Updated: Jul 21, 2019
NHS England have agreed terms of settlement with dental providers in respect of two separate Judicial Review proceedings arising from their incorporation.
gunnercooke llp's, Partner Sunil Abeyewickreme, led the team that commenced judicial review proceedings against NHS England in the Administrative Court, at the High Court, Royal Courts of Justice in London on 17 September 2014.
The proceedings were instigated as although NHS England agreed to allow the existing providers to incorporate they required them to sign a Deed of Novation and Guarantee whereby the existing contractors as individuals were always liable for any breaches of the GDS Contract even though the existing contractors may no longer control the company which NHS England could consent to such, either by allowing others to own shares in the company or others to become directors.
In effect the individuals would always have be held liable for the GDS Contract despite the fact that the individuals may have long retired.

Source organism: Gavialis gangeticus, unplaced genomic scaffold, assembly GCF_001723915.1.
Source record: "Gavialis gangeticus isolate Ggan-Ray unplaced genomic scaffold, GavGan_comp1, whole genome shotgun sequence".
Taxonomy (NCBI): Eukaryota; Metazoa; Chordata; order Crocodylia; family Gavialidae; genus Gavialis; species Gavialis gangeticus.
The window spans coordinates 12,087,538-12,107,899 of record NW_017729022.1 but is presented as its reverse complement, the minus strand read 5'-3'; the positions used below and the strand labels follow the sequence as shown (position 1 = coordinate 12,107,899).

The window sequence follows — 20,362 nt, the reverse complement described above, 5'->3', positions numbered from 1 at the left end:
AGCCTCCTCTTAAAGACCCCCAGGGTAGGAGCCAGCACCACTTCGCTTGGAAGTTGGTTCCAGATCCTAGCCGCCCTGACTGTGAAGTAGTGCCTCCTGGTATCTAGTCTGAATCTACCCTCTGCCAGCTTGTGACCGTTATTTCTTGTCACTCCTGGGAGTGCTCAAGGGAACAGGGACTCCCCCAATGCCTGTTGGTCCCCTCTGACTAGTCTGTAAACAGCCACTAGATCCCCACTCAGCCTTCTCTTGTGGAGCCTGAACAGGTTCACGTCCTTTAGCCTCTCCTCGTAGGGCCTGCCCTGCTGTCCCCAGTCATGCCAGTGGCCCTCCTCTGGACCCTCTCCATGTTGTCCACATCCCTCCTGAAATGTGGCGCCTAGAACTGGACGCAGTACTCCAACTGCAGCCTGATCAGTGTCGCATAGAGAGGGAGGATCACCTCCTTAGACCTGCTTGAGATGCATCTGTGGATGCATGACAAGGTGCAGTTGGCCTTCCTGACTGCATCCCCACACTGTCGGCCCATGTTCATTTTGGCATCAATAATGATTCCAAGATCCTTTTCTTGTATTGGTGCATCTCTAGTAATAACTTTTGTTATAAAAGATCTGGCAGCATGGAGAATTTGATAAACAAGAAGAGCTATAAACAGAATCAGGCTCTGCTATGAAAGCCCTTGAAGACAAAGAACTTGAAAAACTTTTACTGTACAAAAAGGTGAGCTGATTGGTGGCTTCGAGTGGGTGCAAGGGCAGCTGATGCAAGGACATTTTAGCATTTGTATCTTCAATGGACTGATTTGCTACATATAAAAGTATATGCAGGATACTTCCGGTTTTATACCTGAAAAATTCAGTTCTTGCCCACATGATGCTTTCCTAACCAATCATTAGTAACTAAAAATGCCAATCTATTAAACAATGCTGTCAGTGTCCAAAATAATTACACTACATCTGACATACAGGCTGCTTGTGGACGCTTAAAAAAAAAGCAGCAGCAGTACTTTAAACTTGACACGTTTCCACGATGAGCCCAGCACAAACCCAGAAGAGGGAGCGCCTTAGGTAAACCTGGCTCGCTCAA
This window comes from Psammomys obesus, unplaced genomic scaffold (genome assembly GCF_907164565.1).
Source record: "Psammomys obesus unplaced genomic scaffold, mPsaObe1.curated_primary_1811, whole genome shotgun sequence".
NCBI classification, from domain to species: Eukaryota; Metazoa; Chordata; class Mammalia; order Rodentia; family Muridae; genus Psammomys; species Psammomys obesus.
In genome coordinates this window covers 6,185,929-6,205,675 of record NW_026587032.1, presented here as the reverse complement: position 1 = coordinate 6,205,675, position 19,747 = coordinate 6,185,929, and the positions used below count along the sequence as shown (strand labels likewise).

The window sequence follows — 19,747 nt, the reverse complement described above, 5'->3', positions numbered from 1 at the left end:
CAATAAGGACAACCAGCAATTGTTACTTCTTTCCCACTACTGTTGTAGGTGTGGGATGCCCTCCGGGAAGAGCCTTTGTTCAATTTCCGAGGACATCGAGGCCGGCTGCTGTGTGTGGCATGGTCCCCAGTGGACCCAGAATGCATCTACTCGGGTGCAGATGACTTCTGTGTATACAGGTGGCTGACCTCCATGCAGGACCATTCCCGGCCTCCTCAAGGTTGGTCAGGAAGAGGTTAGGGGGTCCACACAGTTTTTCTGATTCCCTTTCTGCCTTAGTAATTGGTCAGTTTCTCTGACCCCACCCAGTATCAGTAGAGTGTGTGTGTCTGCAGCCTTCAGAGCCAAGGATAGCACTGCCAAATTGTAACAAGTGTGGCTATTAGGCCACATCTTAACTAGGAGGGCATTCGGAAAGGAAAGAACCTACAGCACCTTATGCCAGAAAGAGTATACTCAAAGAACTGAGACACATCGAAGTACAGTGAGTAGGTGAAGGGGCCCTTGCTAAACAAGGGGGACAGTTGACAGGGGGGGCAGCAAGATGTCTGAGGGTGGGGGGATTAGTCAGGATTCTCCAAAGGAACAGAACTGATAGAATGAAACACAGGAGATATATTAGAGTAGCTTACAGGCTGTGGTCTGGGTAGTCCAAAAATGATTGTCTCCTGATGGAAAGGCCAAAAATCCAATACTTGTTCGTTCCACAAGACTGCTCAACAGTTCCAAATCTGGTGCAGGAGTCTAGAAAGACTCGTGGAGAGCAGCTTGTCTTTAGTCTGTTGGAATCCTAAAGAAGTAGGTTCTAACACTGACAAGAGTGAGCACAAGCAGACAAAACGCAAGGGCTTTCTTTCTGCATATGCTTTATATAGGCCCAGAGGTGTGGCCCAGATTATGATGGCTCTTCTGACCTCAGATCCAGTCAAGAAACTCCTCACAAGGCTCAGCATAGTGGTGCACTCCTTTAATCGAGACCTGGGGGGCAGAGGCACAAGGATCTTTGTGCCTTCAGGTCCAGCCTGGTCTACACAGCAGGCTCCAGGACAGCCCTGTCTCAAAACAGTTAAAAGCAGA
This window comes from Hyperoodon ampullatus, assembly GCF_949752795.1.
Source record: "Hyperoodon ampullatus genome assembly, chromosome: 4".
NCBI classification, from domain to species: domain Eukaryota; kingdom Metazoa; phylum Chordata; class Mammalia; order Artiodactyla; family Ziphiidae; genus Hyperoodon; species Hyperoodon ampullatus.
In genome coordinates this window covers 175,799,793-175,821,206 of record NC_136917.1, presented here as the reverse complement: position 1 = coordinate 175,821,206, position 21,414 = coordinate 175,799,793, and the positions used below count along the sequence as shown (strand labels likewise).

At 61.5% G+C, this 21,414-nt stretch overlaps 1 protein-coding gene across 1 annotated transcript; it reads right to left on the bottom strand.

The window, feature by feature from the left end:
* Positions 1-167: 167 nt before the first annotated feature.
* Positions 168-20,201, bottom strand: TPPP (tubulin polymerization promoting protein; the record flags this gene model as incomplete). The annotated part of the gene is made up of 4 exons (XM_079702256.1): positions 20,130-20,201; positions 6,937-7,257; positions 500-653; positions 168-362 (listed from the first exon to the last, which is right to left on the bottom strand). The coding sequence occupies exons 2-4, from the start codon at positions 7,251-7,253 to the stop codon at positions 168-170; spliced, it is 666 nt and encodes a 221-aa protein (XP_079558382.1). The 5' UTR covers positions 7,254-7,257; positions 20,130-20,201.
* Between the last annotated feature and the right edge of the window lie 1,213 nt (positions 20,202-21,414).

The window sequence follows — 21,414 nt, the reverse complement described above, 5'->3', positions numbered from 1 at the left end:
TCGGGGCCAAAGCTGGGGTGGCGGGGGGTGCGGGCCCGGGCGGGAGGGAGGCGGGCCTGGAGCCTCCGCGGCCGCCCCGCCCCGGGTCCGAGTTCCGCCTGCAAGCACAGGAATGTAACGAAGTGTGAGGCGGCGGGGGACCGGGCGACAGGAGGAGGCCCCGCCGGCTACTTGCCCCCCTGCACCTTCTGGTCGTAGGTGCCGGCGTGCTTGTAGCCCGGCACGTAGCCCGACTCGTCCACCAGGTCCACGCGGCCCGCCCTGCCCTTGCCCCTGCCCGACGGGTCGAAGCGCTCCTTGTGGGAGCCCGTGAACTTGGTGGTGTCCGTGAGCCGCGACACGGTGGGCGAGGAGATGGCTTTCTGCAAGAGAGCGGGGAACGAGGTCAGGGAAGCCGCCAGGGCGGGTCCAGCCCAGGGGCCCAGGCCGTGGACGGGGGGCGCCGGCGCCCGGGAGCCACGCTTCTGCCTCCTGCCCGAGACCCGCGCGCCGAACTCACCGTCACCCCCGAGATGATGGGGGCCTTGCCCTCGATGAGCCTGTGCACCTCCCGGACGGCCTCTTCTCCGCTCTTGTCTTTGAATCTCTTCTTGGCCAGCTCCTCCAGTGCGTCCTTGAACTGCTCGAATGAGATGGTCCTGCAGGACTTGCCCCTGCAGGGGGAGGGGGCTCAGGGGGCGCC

gunnercooke llp requested NHS England on behalf of its clients to explain its justification for requiring such a Deed and to show how it was at all reasonable. In Sunil Abeyewickreme's opinion the reasons given by NHS England for such were not satisfactory and steps were taken to issue proceedings against NHS England.
In an attempt to resolve this dispute, at the eleventh hour, NHS England agreed to vary the terms of the Deed of Novation and Guarantee despite the fact that it had been published in their national policy for incorporation of dental contracts in order that the guarantor could change from the existing contractor when a change of control was permitted.
Whilst terms of settlement have been agreed, the parties are awaiting to hear whether a High Court Judge at the Administrative Court will order that the case can be settled.